Aspidochelone

In several cultures from around the world, there is a common myth of a giant sea monster which has the appearance of an island when it surfaces from the ocean depths. Though its features vary from tale to tale, it is most often described as either a whale or an enormous turtle, with ridges on its back that are mistaken for mountains and forests when seen from afar. The first written account of such a creature dates back to Ancient Greece in the Physiologus, compiled sometime between the 2nd and 4th centuries AD, named as Aspidochelone. The term is a combination of the Ancient Greek words for asp (a type of snake) and turtle, referring to the cunning and deadly nature of the beast.

Stories of Aspidochelone tell of how it uses its vast island-like shell to lure unwitting sailors, offering a haven of sandy beaches and lush valleys. Once the doomed men have set foot on the monster’s back and lit their fires for warmth, Aspidochelone will begin to dive, dragging the sailors and their ships under the sea. For food, it emits a sweet scent to entice fish into its vicinity, easily devouring any living thing that gets ensnared by its trap. Examples of similar legends are those of Fastitocalon (an alternative name for Aspidochelone in an Old English poem), Zaratan (the Persian equivalent mentioned in the first voyage of Sinbad the Sailor), Jasconius (a giant fish in the Irish tale of Saint Brendan), and the Imap Umassoursa (an Inuit sea monster that appears as a flat island, tipping anyone nearby into the freezing waters).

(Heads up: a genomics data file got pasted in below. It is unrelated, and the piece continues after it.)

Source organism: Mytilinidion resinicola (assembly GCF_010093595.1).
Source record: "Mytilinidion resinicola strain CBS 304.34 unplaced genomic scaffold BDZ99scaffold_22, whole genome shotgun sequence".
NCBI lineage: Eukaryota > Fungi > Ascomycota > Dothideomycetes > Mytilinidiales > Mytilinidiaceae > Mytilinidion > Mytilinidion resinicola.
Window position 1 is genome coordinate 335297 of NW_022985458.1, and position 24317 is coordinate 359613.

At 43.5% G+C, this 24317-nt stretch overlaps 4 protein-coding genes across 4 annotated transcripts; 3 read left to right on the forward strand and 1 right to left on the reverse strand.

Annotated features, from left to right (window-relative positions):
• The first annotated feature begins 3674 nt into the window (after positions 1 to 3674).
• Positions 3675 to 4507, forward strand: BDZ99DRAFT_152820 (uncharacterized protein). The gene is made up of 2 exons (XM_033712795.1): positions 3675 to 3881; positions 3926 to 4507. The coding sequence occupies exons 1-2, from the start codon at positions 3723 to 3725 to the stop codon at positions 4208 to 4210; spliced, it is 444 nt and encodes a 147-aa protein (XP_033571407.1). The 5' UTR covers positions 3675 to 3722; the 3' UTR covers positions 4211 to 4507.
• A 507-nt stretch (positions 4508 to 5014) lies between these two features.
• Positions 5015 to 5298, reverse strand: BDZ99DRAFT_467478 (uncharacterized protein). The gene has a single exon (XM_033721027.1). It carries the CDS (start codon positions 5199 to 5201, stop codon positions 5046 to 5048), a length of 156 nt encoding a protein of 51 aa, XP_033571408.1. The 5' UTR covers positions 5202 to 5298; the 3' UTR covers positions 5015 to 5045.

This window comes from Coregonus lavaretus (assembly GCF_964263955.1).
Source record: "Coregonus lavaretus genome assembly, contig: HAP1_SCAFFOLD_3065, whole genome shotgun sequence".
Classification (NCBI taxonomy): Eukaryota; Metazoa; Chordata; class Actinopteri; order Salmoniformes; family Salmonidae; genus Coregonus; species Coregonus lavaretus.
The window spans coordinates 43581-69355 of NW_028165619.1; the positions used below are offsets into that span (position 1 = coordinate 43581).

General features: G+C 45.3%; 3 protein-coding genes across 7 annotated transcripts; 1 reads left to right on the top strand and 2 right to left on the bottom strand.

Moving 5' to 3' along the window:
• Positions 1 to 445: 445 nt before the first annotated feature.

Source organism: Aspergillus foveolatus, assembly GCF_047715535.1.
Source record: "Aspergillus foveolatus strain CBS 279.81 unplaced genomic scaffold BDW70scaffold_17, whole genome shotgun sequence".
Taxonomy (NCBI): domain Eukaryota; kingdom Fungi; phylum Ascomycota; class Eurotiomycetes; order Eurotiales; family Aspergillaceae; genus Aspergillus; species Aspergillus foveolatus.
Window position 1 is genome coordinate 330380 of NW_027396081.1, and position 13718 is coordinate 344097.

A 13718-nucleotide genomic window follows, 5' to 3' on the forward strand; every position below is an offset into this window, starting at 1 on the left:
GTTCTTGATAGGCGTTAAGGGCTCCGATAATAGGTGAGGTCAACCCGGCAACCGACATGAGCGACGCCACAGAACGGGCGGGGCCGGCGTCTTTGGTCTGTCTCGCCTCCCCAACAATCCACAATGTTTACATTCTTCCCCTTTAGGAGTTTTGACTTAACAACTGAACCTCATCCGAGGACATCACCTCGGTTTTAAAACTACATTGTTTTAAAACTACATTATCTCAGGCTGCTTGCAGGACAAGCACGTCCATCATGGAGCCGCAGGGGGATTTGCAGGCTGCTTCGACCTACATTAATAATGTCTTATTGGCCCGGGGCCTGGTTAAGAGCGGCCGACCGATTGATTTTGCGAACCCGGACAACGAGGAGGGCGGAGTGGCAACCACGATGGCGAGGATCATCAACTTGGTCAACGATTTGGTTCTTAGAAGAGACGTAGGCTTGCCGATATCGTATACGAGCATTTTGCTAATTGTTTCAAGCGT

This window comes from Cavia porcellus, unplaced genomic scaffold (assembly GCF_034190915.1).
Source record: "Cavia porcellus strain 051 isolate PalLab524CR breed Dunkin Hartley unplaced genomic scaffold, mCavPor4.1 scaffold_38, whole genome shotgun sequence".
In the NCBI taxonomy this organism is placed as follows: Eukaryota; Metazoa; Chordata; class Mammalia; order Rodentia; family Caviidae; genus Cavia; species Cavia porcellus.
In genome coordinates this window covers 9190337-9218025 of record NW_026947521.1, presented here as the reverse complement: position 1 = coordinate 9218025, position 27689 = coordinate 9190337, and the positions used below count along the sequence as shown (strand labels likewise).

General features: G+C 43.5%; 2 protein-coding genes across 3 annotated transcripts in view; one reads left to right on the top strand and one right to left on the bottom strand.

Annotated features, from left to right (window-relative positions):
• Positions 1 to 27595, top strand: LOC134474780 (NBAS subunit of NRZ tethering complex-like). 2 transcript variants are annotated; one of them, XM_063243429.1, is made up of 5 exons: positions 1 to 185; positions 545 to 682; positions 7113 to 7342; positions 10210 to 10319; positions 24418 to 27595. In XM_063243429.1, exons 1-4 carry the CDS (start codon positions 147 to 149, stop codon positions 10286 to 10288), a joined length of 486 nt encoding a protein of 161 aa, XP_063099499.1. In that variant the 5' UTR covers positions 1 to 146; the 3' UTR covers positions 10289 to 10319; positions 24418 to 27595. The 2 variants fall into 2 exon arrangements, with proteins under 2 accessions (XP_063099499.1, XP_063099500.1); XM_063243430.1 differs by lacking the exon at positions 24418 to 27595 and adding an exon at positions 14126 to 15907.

Kraken

Stemming from 13th century Norse lore, the Kraken is a sea monster said to dwell in the icy Atlantic between Norway and Greenland. Called “Hafgufa” (“Sea Mist”) in the old languages, it was first noted as one of two colossal creatures doing battle in the ocean, described as having crab-like features and being so large that it could swallow whales and ships whole. The Kraken could remain feeding on the seabed for months, eventually emerging at the surface with a head like an island, teeth like rocks in the water, and jaws so wide that boats could easily sail between them to collect fish. It was said that the whirlpool left in its wake when it dived again was as dangerous to sailors as an attack itself, though its behavior was compared to that of whales. By the 18th century, the Kraken’s description had changed to incorporate spiked tentacles, leading to speculation that fishermen had misidentified giant squid as spawn of the beast.